Politics

The Vegas Strip Will Go Dark Tonight for an Unlikely Icon

The tradition has marked the passing of such luminaries as J.F.K., Sinatra, and Elvis. Now, it's Jerry Tarkanian's turn.

America's Failure to Preserve Historic Slave Markets

Richmond, Virginia's Shockoe Bottom redevelopment plan is just the latest case study.

CityFixer

America's Infrastructure Crisis Is Really a Maintenance Crisis

Here's what we can do about it.

Improving Cairo for the Many, Not the Few

The Tadamun project seeks to broaden the discussion about Cairo's future.

Democrats Pick Philadelphia to Host 2016 Convention

The City of Brotherly Love beat out Brooklyn and Columbus, Ohio, to host the Democrats in 2016.

The NAACP Wants Buffalo to Stop Naming Things After Millard Fillmore

The name of the president who signed the Fugitive Slave Act into law can be found all over the city he helped build.

Don't Say 'Cyclists,' Say 'People on Bikes'

A group of Seattle-based safer streets advocates say they've been able to foster a much more civil debate by changing up the language they use.

What Makes a Dense Urban County Vote Republican?

The biggest U.S. cities are still Democratic strongholds, but new research sheds light on why some of them aren't.

The Urbanist Case for D.C. Statehood: Best #Cityreads of the Week

A roundup of the best stories on cities and urbanism we've come across in the last seven days.

How a Generation of Young Leaders Is Emerging From India's Slums

Child clubs are forming in cities across India to identify young leaders who can speak up for the needs of children.

Next Economy

The Rich Get Richer—and More Educated

Wealthy Americans have seen major growth when it comes to educational attainment, but the poorest Americans still struggle to graduate.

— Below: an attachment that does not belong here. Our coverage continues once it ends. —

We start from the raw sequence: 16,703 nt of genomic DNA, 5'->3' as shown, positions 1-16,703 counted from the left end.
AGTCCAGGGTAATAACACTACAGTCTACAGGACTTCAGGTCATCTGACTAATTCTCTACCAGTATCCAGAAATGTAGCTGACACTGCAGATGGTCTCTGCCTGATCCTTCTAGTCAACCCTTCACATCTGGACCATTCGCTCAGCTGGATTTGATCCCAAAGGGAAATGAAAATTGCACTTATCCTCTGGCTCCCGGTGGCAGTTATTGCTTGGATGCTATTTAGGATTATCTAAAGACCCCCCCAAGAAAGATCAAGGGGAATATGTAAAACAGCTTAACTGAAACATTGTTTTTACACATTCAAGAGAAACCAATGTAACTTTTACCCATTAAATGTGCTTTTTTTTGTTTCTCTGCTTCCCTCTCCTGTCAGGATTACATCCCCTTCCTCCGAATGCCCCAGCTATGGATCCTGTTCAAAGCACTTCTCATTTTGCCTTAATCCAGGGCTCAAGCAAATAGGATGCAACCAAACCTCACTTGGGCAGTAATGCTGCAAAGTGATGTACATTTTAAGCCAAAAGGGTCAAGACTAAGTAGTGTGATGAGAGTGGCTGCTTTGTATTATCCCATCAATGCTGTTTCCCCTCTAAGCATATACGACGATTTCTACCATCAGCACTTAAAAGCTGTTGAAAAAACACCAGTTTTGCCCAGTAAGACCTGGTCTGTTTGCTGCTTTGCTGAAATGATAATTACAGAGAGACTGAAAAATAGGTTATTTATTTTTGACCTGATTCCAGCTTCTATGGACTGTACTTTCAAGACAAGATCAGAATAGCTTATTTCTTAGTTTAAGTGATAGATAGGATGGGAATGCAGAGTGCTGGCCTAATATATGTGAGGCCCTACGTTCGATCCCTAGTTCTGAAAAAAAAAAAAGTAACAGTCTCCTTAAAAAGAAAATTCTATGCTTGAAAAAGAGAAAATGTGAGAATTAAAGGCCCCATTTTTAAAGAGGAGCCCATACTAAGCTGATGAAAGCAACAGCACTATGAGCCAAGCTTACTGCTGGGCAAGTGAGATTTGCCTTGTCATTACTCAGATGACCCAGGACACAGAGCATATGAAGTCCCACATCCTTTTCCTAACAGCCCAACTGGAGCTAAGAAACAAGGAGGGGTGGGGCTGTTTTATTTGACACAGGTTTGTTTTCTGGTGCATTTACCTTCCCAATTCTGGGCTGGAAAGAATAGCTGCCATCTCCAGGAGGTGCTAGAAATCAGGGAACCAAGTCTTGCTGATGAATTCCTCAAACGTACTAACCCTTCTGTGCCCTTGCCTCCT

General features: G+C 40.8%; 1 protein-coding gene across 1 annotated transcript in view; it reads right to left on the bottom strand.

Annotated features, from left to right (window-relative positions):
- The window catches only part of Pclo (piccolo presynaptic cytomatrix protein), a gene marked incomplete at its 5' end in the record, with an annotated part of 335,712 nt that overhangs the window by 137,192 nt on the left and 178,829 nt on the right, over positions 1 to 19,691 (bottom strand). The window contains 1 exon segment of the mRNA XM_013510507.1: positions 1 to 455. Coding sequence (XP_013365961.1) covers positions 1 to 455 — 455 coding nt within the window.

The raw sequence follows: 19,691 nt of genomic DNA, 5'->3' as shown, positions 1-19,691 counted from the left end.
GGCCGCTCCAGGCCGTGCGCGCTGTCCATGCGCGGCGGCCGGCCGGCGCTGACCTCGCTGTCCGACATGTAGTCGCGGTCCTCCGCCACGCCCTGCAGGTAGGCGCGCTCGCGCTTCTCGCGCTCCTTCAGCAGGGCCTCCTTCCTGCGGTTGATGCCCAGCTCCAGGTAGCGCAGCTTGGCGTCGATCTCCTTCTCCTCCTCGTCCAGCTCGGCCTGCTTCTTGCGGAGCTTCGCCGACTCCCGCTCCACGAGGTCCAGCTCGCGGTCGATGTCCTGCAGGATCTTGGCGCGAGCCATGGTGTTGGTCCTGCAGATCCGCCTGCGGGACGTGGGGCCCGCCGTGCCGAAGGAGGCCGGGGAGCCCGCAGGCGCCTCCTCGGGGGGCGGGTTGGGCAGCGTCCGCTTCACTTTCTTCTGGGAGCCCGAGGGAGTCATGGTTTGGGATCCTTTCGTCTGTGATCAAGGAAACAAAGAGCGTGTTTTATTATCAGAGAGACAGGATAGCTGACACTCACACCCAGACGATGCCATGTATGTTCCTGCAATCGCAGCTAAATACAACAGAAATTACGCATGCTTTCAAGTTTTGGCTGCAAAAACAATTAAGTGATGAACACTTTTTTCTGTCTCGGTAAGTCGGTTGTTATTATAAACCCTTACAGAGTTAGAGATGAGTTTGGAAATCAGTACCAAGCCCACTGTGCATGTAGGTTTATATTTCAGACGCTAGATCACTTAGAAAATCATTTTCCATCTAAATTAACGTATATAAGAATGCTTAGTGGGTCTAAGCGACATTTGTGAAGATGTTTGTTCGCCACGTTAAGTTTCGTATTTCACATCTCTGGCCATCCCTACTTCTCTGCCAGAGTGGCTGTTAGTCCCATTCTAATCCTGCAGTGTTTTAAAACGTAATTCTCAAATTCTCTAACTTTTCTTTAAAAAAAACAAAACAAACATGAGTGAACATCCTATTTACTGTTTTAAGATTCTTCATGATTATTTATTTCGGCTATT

Videos

Searching for the Culinary Soul of Los Angeles

From taquerias to haute cuisine, a new documentary tracks a famed food critic as he lives and dines in L.A.

A 30-Year Plan for U.S. Transportation Summed Up by One Word: Choice

With Beyond Traffic, Transportation Secretary Anthony Foxx pivots U.S. policy away from cars and toward multimodal options.

It's Easy to See Why This Man's Grueling Commute Went Viral

The harder task is addressing the underlying issues that led James Robertson to walk 21 miles to and from work every day in the first place.

In Johannesburg, a New Bridge Must Also Address Apartheid's Legacy

The city has an ambitious plan to redress historic inequities through mass transit and redevelopment.

Photos

Two Oakland Neighborhoods Connect Through a 'Hole in Space'

Oakland's Rockridge and East 14th neighborhoods are five miles and a world apart. Can a giant video-chat bring them together?

The Last Seltzer Man in New York City: Best #Cityreads of the Week

A roundup of the best stories on cities and urbanism we've come across in the last seven days.

The Burden of Hosting a Super Bowl

On Sunday, Glendale, Arizona will host its second NFL championship game. History is making it hard for city officials to be excited about it.

More Women Ride Mass Transit Than Men. Shouldn't Transit Agencies Be Catering to Them?

In cities like Philadelphia, a remarkable 64 percent of the people riding public transportation are thought to be women.